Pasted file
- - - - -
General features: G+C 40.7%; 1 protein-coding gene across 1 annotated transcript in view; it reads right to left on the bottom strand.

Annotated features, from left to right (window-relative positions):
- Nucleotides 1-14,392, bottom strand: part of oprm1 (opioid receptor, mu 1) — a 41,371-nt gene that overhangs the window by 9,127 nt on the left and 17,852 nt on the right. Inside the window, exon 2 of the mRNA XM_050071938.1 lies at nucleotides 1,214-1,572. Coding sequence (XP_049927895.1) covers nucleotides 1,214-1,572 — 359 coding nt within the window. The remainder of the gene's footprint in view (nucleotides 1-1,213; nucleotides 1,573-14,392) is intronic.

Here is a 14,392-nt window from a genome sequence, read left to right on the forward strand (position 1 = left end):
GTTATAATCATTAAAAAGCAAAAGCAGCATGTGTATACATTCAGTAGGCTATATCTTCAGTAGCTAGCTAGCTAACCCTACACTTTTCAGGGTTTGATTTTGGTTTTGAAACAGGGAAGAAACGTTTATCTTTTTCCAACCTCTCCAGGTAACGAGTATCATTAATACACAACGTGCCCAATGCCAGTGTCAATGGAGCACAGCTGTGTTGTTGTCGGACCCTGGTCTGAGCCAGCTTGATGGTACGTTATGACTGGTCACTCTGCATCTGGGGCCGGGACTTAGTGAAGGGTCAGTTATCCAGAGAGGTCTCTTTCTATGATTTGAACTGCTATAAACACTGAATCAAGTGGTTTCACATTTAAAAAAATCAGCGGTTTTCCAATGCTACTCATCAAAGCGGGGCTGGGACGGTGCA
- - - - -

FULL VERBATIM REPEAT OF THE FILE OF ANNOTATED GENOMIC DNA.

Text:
General features: G+C 40.7%; 1 protein-coding gene across 1 annotated transcript in view; it reads right to left on the bottom strand.

Annotated features, from left to right (window-relative positions):
- Nucleotides 1-14,392, bottom strand: part of oprm1 (opioid receptor, mu 1) — a 41,371-nt gene that overhangs the window by 9,127 nt on the left and 17,852 nt on the right. Inside the window, exon 2 of the mRNA XM_050071938.1 lies at nucleotides 1,214-1,572. Coding sequence (XP_049927895.1) covers nucleotides 1,214-1,572 — 359 coding nt within the window. The remainder of the gene's footprint in view (nucleotides 1-1,213; nucleotides 1,573-14,392) is intronic.

Here is a 14,392-nt window from a genome sequence, read left to right on the forward strand (position 1 = left end):
GTTATAATCATTAAAAAGCAAAAGCAGCATGTGTATACATTCAGTAGGCTATATCTTCAGTAGCTAGCTAGCTAACCCTACACTTTTCAGGGTTTGATTTTGGTTTTGAAACAGGGAAGAAACGTTTATCTTTTTCCAACCTCTCCAGGTAACGAGTATCATTAATACACAACGTGCCCAATGCCAGTGTCAATGGAGCACAGCTGTGTTGTTGTCGGACCCTGGTCTGAGCCAGCTTGATGGTACGTTATGACTGGTCACTCTGCATCTGGGGCCGGGACTTAGTGAAGGGTCAGTTATCCAGAGAGGTCTCTTTCTATGATTTGAACTGCTATAAACACTGAATCAAGTGGTTTCACATTTAAAAAAATCAGCGGTTTTCCAATGCTACTCATCAAAGCGGGGCTGGGACGGTGCA